The first victim has since been identified online as Ngoc Pham. According to an online fundraiser launched on his behalf, Pham was shopping at the United Nations Farmers’ Market when he was assaulted. He suffered fractures in his neck and cuts and bruises on his head. The GoFundMe campaign for him has raised more than $285,000.
A message from Pham was shared on the campaign page on March 20: “I sincerely appreciate your donations, support, care and love on GoFundMe. I survived concentration camp for 17-years in Vietnam right after the war, and I am going to get through this attack. I truly thank the medical response staff, nurses, and doctors at General Hospital.”
4. The Second Victim Fought Back With a Wooden Paddle & Sent the Attacker to the Hospital
Xiao Zhen Xie was leaning against a utility pole waiting for the traffic light to change when she said she was suddenly attacked. She told CBS station KPIX-TV she didn’t know the man and that he punched her seemingly out of nowhere. She said there was no provocation.
But Xie fought back. With her adult daughter serving as a translator, Xie told the TV station that she picked up a stick and hit the man with it. Witnesses told KPIX-TV Xie was “pummeling” the suspect after he had hit her. Based on a video from the scene, Xie had picked up what look to be either a wooden board or paddle.
KPIX Sports Director Dennis O’Donnell was among the witnesses during the aftermath. He shot footage of Xie as she held an ice pack to her face and waved the board with one hand. She was clearly very upset as she explained to the crowd in Chinese that the man had hit her and called him a bully and a bum, KPIX-TV reported. O’Donnell added, “From what I could see, she wanted more of the guy on the stretcher and the police were holding her back.”
O’Donnell’s video showed the suspect lying on a stretcher as paramedics prepared to take him to a hospital. His face had been blooded and he was holding his left arm at an odd angle. His right hand was handcuffed to the gurney. Police told Heavy via email that the suspect was taken to the hospital because of an “unrelated, prior medical condition.”
Xie’s family told KPIX-TV she was treated at a local hospital. She suffered two black eyes, one of which continued to bleed. Her daughter described Xie as “dizzy, very scared, and traumatized and very hurt” after the attack. A GoFundMe campaign launched by Xie’s grandson to help pay for medical expenses has raised more than $936,000.
Xie plans to donate the contributions “back to the Asian American community to combat racism,” her grandson wrote on March 23. He went on, “She insists on making this decision saying this issue is bigger than Her. This is my grandma, grandpa, and our family’s decision.” He added that Xie was in “better spirits” and was healing from her injuries.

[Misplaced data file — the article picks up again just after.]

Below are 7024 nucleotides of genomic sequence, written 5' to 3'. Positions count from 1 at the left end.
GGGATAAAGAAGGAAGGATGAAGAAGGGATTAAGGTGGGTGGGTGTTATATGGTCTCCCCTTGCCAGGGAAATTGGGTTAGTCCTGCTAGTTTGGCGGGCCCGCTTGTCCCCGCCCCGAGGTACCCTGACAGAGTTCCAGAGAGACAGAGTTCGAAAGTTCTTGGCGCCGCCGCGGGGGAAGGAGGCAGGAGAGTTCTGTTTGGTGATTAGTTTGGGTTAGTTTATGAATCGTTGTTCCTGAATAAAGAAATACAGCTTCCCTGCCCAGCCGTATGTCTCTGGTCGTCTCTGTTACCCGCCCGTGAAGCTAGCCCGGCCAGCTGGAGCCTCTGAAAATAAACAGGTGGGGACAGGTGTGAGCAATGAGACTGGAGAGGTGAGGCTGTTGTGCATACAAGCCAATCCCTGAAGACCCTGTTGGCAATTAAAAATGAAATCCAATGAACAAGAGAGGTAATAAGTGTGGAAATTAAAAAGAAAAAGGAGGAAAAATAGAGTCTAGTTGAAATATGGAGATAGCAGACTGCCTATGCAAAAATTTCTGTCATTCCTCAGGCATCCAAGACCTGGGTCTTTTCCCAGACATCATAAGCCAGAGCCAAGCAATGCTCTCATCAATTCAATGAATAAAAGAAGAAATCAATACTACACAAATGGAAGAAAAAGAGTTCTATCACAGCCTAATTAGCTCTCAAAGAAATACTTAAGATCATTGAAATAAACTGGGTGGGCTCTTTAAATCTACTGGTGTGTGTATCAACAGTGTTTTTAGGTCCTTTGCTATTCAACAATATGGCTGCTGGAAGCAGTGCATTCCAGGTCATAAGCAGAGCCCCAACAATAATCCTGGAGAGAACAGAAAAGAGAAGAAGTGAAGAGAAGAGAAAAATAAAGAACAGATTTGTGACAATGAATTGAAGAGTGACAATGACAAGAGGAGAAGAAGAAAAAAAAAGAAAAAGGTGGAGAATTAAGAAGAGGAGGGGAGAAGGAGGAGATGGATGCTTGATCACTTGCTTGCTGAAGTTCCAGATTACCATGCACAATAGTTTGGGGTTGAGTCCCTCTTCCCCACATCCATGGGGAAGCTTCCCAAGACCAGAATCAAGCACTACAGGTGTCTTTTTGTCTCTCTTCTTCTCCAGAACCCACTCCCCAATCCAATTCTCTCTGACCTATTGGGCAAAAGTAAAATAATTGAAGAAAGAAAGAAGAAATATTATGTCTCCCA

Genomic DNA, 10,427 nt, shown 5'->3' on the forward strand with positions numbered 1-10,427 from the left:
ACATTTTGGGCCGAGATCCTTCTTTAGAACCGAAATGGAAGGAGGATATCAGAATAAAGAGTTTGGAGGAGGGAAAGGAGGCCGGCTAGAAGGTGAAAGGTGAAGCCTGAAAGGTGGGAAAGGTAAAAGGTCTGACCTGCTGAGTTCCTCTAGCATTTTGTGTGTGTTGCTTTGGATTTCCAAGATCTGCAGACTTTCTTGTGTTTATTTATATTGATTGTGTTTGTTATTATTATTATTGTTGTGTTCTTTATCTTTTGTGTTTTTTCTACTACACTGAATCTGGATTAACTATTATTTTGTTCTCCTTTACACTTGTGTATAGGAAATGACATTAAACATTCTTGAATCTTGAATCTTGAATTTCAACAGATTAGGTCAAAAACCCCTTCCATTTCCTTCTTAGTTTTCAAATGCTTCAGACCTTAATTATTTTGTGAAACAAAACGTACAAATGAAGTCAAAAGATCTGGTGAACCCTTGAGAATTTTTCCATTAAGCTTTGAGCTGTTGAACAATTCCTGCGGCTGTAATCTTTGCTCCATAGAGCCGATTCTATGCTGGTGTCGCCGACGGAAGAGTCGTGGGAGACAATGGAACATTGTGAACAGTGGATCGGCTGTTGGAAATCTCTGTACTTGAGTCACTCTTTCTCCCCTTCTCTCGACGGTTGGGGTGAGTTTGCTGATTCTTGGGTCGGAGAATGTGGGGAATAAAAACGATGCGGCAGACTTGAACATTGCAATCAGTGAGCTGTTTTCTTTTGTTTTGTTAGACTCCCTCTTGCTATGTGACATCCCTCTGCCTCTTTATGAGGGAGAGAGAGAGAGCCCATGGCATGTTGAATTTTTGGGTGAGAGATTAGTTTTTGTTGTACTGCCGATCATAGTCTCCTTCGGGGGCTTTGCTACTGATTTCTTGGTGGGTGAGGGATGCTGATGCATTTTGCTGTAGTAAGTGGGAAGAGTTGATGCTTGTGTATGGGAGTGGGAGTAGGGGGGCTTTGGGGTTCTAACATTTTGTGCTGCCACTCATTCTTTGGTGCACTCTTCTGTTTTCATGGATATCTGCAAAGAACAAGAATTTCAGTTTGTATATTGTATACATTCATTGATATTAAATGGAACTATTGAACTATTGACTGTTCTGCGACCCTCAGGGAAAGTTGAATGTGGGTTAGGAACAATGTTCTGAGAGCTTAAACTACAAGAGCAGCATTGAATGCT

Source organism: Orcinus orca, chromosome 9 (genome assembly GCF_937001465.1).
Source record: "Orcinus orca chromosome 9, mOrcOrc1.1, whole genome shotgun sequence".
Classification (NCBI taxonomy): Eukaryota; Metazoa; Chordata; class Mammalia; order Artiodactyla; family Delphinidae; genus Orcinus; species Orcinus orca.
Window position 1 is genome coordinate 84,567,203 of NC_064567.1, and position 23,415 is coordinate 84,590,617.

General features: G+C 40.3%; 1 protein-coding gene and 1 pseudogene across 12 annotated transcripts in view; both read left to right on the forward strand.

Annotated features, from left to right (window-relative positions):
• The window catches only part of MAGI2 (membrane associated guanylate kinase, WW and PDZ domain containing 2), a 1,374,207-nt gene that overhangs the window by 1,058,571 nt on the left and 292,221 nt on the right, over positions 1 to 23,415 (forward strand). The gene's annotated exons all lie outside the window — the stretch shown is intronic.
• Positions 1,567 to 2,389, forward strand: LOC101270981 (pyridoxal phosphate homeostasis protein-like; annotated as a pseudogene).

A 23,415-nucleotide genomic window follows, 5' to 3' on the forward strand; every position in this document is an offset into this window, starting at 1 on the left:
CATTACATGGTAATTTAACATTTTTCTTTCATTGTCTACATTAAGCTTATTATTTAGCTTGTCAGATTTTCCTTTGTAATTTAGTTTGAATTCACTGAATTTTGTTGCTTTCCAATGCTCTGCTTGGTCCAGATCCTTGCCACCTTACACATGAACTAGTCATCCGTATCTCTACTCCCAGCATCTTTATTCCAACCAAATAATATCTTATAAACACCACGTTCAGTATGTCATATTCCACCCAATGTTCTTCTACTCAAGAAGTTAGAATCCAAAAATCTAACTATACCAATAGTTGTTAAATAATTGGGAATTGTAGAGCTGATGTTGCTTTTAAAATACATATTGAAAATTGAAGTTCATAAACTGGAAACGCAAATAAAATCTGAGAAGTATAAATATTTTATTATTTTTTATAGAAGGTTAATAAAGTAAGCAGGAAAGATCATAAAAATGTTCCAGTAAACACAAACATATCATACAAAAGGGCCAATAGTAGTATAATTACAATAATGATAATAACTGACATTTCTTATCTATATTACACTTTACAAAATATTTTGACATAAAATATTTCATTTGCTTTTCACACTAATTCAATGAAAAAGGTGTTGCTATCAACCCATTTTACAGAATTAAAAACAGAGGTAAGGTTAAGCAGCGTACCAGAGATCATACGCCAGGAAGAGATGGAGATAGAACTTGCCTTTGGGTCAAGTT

5. Police Said Both Attacks Were Unprovoked & They’re Investigating Whether Racial Bias Was a Factor
Xie told KPIX-TV the attack came out of nowhere. According to the San Francisco Police Department, investigators believe the attack on her, as well as the assault on the 83-year-old man, were unprovoked.
As of this writing, the police had not yet determined whether Jenkins could potentially face hate crime charges. In the announcement about Jenkins’ arrest, police noted that “investigators are working to determine if racial bias was a motivating factor in the incident.”
Heavy followed up with the department’s public information officer to ask about a possible motive. We also asked whether Jenkins had been arrested by the San Francisco Police Department in the past; this post will be updated once we hear back.
Violence against people of Asian descent has increased since the start of the coronavirus pandemic in March 2020, according to Stop AAPI Hate. The group was founded to track and respond to “incidents of hate, violence, harassment, discrimination, shunning, and child bullying against Asian Americans and Pacific Islanders in the United States.”
According to a national report published earlier in March, Stop AAPI Hate received nearly 3,800 reports of “hate incidents” between March 19, 2020, to February 28, 2021. More than 1,600 of these instances occurred in California.
A significant majority of reported incidents involved verbal harassment, according to the report. About 11% of the reports involved physical assault. Another 7% involved cases where victims were coughed or spat on.
Stop AAPI Hate also found that 68% of the victims were women. The group also cited a survey the Pew Research Center published in July 2020, which found that “three-in-ten Asian adults (31%) say they have been subject to slurs or jokes because of their race or ethnicity since” the coronavirus outbreak began.
In the hours after the assaults on the two elderly Asian victims, the San Franciso PD announced that it would be increasing patrols in predominantly Asian neighborhoods in an attempt to combat the “alarming spike in brazen anti-Asian violence in recent weeks.”